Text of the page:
Acting Prime Minister Ehud Olmert, who has replaced Ariel Sharon as the Kadima Party's prime ministerial candidate, is to visit Washington in February, just a month before Israel's national elections. Visits of this type invariably add to the invitee's stature in the perception of Israel's domestic public, and this will therefore help Olmert as the elections approach.

Olmert is also expected to become Israel's Prime Minister in the coming days, when Attorney General Menachem Mazuz declares that Sharon has become permanently incapacitated.

In addition, the U.S. has informed the PA and Arab countries that Olmert's stature must be strengthened as the elections approach in order that he "continue the process that Sharon started." So reports the PA's Arabic-language Al-Manar newspaper.

U.S. Secretary of State Condoleeza Rice issued a statement last night, commending Olmert on his apparent decision to permit eastern Jerusalem Arabs to participate in the PA elections later this month.

Most reports do not note that the Israeli decision stipulates that Hamas ballots will not be allowed into the Jerusalem post offices in which the voting will take place. Olmert informed Rice of this on Tuesday. In any event, the Israeli decision must be finalized at Sunday's Cabinet meeting.

Rice, in her statement praising Olmert's decision, stated the United States' view that there is no place in the political process for groups or individuals who espouse violence and reject Israel’s right to exist. “To participate in a peace process of Israelis and Palestinians," she said, " the Palestinian partner must at least accept Israel's right to exist. To implement agreements on movement and access for the Palestinian territories, the Palestinian partner must be committed to preventing violence."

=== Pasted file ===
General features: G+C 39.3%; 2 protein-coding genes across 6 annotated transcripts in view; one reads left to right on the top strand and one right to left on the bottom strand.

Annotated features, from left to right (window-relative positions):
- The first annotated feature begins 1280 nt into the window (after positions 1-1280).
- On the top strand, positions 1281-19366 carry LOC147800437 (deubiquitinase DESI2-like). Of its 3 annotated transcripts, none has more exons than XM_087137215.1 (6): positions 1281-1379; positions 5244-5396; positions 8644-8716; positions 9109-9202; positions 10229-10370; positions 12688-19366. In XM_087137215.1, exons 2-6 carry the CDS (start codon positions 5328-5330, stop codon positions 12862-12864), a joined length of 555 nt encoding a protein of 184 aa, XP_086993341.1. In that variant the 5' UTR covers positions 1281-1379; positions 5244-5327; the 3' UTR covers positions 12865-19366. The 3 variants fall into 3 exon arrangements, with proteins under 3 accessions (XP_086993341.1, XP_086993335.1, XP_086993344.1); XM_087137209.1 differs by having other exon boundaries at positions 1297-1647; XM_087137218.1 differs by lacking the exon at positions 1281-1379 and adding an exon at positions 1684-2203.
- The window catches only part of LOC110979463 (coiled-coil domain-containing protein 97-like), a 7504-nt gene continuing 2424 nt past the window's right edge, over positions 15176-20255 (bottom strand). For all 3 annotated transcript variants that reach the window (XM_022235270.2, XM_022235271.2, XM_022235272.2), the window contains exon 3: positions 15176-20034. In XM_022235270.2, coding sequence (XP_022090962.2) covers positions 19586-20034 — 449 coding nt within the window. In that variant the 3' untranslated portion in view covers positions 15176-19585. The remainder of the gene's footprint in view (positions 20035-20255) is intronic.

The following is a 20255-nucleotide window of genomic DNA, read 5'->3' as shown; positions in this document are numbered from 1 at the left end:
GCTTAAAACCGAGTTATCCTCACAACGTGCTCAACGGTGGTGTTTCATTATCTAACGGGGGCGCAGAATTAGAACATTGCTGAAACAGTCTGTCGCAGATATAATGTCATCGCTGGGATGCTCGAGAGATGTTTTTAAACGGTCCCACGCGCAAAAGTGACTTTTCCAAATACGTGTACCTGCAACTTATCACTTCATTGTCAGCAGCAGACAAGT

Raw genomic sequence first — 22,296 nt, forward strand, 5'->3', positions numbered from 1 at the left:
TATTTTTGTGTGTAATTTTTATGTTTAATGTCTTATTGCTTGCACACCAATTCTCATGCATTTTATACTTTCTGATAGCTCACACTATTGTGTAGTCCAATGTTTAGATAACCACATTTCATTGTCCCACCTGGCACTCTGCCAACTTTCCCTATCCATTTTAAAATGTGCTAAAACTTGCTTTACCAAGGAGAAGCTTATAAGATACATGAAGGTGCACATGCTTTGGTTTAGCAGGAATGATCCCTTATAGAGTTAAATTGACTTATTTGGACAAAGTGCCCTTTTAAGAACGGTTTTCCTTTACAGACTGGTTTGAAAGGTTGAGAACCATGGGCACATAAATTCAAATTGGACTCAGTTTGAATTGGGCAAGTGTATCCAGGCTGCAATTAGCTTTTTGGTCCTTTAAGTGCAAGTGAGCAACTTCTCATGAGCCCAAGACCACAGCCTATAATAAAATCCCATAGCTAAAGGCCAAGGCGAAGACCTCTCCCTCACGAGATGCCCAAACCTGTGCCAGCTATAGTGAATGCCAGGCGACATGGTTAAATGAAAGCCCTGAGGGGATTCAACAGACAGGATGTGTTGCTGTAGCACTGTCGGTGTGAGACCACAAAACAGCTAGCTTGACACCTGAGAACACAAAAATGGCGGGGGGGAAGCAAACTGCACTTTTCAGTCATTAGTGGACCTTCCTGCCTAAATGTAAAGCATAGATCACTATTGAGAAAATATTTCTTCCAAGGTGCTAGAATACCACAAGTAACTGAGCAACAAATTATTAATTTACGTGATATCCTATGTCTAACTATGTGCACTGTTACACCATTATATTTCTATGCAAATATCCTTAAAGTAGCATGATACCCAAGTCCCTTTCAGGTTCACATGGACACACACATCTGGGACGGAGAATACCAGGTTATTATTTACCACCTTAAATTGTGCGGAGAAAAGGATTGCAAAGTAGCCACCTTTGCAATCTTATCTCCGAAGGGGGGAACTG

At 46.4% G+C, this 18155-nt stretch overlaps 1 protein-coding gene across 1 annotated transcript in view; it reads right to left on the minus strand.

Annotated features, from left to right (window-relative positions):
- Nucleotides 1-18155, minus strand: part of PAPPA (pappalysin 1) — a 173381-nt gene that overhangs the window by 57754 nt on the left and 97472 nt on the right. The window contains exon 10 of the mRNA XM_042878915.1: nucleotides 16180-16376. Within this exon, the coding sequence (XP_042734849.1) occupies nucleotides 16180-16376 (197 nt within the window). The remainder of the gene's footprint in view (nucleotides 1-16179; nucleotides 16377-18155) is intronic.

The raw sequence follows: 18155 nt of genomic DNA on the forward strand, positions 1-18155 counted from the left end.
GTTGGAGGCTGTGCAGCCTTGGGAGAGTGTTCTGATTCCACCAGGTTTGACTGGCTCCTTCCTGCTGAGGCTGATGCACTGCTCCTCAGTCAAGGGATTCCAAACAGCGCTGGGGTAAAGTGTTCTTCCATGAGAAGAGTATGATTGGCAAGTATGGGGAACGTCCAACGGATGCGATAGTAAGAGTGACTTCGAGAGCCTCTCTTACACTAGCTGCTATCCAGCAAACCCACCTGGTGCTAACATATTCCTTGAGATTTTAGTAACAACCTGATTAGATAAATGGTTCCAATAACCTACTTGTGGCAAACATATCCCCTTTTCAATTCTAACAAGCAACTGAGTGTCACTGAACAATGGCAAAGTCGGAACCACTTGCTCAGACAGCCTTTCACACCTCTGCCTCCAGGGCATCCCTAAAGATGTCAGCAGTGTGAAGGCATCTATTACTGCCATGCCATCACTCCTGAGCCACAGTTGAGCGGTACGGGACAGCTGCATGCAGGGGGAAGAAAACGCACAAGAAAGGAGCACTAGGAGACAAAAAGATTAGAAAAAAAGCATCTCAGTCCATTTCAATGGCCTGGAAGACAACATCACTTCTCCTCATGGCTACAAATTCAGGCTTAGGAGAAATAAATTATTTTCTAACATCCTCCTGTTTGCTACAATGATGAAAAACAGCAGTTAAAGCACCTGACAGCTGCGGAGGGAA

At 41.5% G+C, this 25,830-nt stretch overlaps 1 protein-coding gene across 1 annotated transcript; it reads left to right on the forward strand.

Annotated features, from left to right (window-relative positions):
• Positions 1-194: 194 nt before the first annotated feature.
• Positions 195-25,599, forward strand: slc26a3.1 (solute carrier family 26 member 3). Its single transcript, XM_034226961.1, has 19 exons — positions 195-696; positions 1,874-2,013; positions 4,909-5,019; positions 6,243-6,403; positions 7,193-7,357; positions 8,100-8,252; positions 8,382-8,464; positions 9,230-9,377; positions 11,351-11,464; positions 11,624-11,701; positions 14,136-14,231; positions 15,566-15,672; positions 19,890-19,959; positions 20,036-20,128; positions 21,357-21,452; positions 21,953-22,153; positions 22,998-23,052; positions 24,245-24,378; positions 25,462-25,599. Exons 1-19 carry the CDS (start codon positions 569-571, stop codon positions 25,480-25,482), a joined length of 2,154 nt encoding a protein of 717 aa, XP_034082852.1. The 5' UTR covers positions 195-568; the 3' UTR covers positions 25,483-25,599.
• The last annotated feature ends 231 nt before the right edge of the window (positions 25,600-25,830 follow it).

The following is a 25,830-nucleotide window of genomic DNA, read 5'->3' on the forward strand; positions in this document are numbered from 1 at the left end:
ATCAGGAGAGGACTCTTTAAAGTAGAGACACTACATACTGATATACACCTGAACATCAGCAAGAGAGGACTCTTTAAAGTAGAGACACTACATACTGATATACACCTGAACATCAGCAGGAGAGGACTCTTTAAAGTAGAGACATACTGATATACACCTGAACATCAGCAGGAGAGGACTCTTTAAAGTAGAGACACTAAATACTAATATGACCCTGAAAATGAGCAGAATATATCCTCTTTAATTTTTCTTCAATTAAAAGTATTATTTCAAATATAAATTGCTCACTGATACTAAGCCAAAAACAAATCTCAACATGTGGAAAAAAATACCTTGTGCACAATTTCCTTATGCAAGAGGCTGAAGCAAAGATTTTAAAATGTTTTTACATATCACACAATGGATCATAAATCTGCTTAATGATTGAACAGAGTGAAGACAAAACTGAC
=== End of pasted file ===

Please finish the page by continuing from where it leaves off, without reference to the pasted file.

The Al-Manar newspaper reported that the U.S. is conducting secret contacts with the Palestinian Authority and Arab countries in an effort to have them help strengthen Olmert's stature. The U.S. informed them that it is interested in having Olmert head Kadima and "continue the process that Sharon began to solve the Palestinian-Israel conflict." The paper further reports that the Americans feel that Olmert is a "smart leader who will be able, with his advisors, to lead the peace process and rebuff the political machinations against him."

The U.S. even informed Olmert, according to the paper, that it would like him to keep Sharon's advisors on his team, especially Dov Weisglass and Shimon Peres.